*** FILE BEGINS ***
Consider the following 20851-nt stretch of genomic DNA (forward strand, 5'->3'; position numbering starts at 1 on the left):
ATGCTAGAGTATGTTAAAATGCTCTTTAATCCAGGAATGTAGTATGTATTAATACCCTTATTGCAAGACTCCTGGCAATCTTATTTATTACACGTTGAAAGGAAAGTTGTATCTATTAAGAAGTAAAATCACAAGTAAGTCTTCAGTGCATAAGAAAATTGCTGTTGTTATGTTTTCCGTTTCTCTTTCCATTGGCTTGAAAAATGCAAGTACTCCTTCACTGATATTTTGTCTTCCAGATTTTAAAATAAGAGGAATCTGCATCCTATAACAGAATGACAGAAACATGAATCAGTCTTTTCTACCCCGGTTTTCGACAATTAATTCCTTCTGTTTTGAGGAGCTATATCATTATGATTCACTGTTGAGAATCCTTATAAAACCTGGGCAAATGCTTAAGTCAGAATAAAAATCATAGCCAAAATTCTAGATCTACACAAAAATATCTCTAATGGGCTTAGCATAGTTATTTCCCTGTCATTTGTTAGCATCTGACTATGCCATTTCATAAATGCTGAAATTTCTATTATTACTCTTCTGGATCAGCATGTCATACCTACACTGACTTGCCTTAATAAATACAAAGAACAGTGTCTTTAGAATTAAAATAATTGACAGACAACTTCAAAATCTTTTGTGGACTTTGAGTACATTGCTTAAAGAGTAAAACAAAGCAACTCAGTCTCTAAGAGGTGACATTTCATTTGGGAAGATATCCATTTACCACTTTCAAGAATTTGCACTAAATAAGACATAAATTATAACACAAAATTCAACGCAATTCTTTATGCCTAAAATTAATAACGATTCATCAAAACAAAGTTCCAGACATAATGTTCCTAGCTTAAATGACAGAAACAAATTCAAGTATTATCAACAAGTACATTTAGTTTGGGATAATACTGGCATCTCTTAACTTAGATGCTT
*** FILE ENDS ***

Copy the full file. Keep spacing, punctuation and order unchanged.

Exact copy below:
Consider the following 20851-nt stretch of genomic DNA (forward strand, 5'->3'; position numbering starts at 1 on the left):
ATGCTAGAGTATGTTAAAATGCTCTTTAATCCAGGAATGTAGTATGTATTAATACCCTTATTGCAAGACTCCTGGCAATCTTATTTATTACACGTTGAAAGGAAAGTTGTATCTATTAAGAAGTAAAATCACAAGTAAGTCTTCAGTGCATAAGAAAATTGCTGTTGTTATGTTTTCCGTTTCTCTTTCCATTGGCTTGAAAAATGCAAGTACTCCTTCACTGATATTTTGTCTTCCAGATTTTAAAATAAGAGGAATCTGCATCCTATAACAGAATGACAGAAACATGAATCAGTCTTTTCTACCCCGGTTTTCGACAATTAATTCCTTCTGTTTTGAGGAGCTATATCATTATGATTCACTGTTGAGAATCCTTATAAAACCTGGGCAAATGCTTAAGTCAGAATAAAAATCATAGCCAAAATTCTAGATCTACACAAAAATATCTCTAATGGGCTTAGCATAGTTATTTCCCTGTCATTTGTTAGCATCTGACTATGCCATTTCATAAATGCTGAAATTTCTATTATTACTCTTCTGGATCAGCATGTCATACCTACACTGACTTGCCTTAATAAATACAAAGAACAGTGTCTTTAGAATTAAAATAATTGACAGACAACTTCAAAATCTTTTGTGGACTTTGAGTACATTGCTTAAAGAGTAAAACAAAGCAACTCAGTCTCTAAGAGGTGACATTTCATTTGGGAAGATATCCATTTACCACTTTCAAGAATTTGCACTAAATAAGACATAAATTATAACACAAAATTCAACGCAATTCTTTATGCCTAAAATTAATAACGATTCATCAAAACAAAGTTCCAGACATAATGTTCCTAGCTTAAATGACAGAAACAAATTCAAGTATTATCAACAAGTACATTTAGTTTGGGATAATACTGGCATCTCTTAACTTAGATGCTT